Use of aromatase inhibitors for ovulation is controversial because of its possible teratogenicity as observed in animal models. A case series comparing the incidence of congenital malformations in 911 newborns of women who conceived after treatment with letrozole or clomiphene found no difference [13].

6.4.3 Gonadotropins Mechanism of Action

Exogenous gonadotropins directly stimulate the ovaries leading to ovulation. Indications

Women with hypogonadotropic hypogonadism (WHO group I) are the most obvious candidates for ovulation induction with exogenous gonadotropins. In PCOS when clomiphene citrate treatment fails to achieve ovulation, exogenous gonadotropins are used. Exogenous gonadotropins are used intentionally to stimulate the development and ovulation of more than one mature ovum in order to increase cycle fecundity in older subfertile women and those with unexplained infertility. Side Effects

Although superovulation is intended, careful monitoring is required to avoid excessive stimulation. They are highly effective but are very costly and associated with substantial risks including multiple pregnancy and ovarian hyperstimulation syndrome. Therefore, exogenous gonadotropins should be used only by clinicians having the training and experience necessary to provide safe and effective treatment.

6.4.4 Gonadotropin-Releasing Hormone Antagonist Mechanism of Action

GnRH antagonists act by competitive inhibition of GnRH receptors, which results in rapid decline in FSH/LH levels, thus preventing premature LH surge. Advantages of GnRH Antagonist

Use of GnRH antagonists offers a number of potential advantages over agonists. Prolonged pretreatment to achieve pituitary downregulation is not required. Since its only purpose is to prevent a premature endogenous LH surge and its effects are immediate, antagonist treatment can be postponed until later in follicular development (after 5–6 days of gonadotropin stimulation), after estradiol levels are already elevated, thereby eliminating the estrogen deficiency symptoms that may emerge in women treated with agonists. The total dose and duration of gonadotropin stimulation required is decreased since any suppressive effects of agonists on the ovarian stimulation by gonadotropins are eliminated. By eliminating the flare effect of agonists, GnRH antagonists avoid the risk of stimulating development of a follicular cyst and OHSS. Use of antagonists allows the manipulation of follicular development so that IUI can be avoided at weekends or inconvenient timing without any detrimental effect on pregnancy rate. Treatment Schedule

The two GnRH antagonists available for clinical use are ganirelix and cetrorelix. For both, the minimum effective dose to prevent a premature LH surge is 0.25 mg daily, administered subcutaneously. The treatment protocol may be fixed and begin after 5–6 days of gonadotropin stimulation or tailored to individual response, starting treatment when the lead follicle reaches approximately 13–14 mm in diameter. Side Effects

The common side effects observed are injection site reactions and possibly malaise, headache, fatigue, and nausea.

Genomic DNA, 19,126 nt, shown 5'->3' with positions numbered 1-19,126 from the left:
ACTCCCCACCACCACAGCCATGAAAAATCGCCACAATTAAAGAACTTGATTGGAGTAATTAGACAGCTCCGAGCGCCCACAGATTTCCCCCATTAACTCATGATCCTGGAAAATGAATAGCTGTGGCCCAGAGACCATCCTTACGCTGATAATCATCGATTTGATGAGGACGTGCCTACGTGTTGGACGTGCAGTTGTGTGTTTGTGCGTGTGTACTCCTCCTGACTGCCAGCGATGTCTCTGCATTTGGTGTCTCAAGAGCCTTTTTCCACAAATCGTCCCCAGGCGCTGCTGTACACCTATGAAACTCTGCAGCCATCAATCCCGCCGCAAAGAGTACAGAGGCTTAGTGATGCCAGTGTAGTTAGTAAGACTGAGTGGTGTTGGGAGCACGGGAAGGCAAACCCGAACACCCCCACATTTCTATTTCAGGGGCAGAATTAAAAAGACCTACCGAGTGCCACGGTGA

6.5 Ovarian Stimulation Protocols for IUI

Ovarian stimulation protocols IUI would include stimulation with clomiphene, tamoxifen, and gonadotropins.

6.5.1 Clomiphene Citrate

This is usually the first-line ovarian stimulation protocol used in combination with IUI as this can be administered orally; it is convenient and cost effective. The risk of complications like higher-order pregnancies and OHSS is lesser compared to gonadotropins, but it is associated with adverse effects like hot flushes, visual disturbances, and antiestrogenic effect on the endometrium and cervical mucus.

Clomiphene citrate is administered orally starting on day 2–5 of onset of a spontaneous or induced cycle, usually on day 3, in a dose of 50–100 mg once daily for 5 days. A baseline scan is performed on day 2–3 to determine the antral follicle count and endometrial thickness and look for presence of any residual cyst or endometrioma. The dose of clomiphene citrate is arbitrarily decided based on antral follicle count on baseline scan. Women with a count of less than 8–10 per ovary can be started on 100 mg clomiphene citrate per day, and those with a higher count are started on 50 mg per day. If a cyst is present on the baseline scan, serum progesterone is estimated and ovarian stimulation is initiated if the serum progesterone level is <1 ng/ml. The endometrial thickness should be <6 mm on baseline scan prior to initiating stimulation protocol. Serial transvaginal ultrasound scan is performed starting on day 10 of the cycle, and 5,000–10,000 IU of human chorionic gonadotropin (hCG) or 250 μg of recombinant hCG is administered intramuscularly at a follicle size of 18 mm for triggering ovulation. IUI is done after 32–36 h of injection hCG. The couple is advised to have sexual intercourse on alternate day from 5 days after the last tablet, that is, usually from day 10 of the cycle for 10 days.

The cycle is canceled if there are more than three follicles of ≥14 mm present at the time of trigger to avoid multiple pregnancies. The couple is advised to use barrier contraception for 7–10 days. The other option is aspiration of extra follicles with or without escape in vitro fertilization (IVF-ET). This option is usually offered when ovarian stimulation is done with gonadotropins.

6.5.2 Tamoxifen

This is administered in the same way as clomiphene citrate in a dose ranging between 20 and 60 mg per day for 5 days. Unlike clomiphene citrate, tamoxifen has the advantage of absence of antiestrogenic effect on the cervical mucus and endometrium, hence preferred in women where the endometrial response is not satisfactory with clomiphene citrate.

6.5.3 Letrozole

After a spontaneous or progestin-induced menses, letrozole is started on day 3 and continued for 5 days with a daily dose of 2.5 mg. However the use of this drug has been prohibited for ovulation induction in India.

6.5.4 Gonadotropins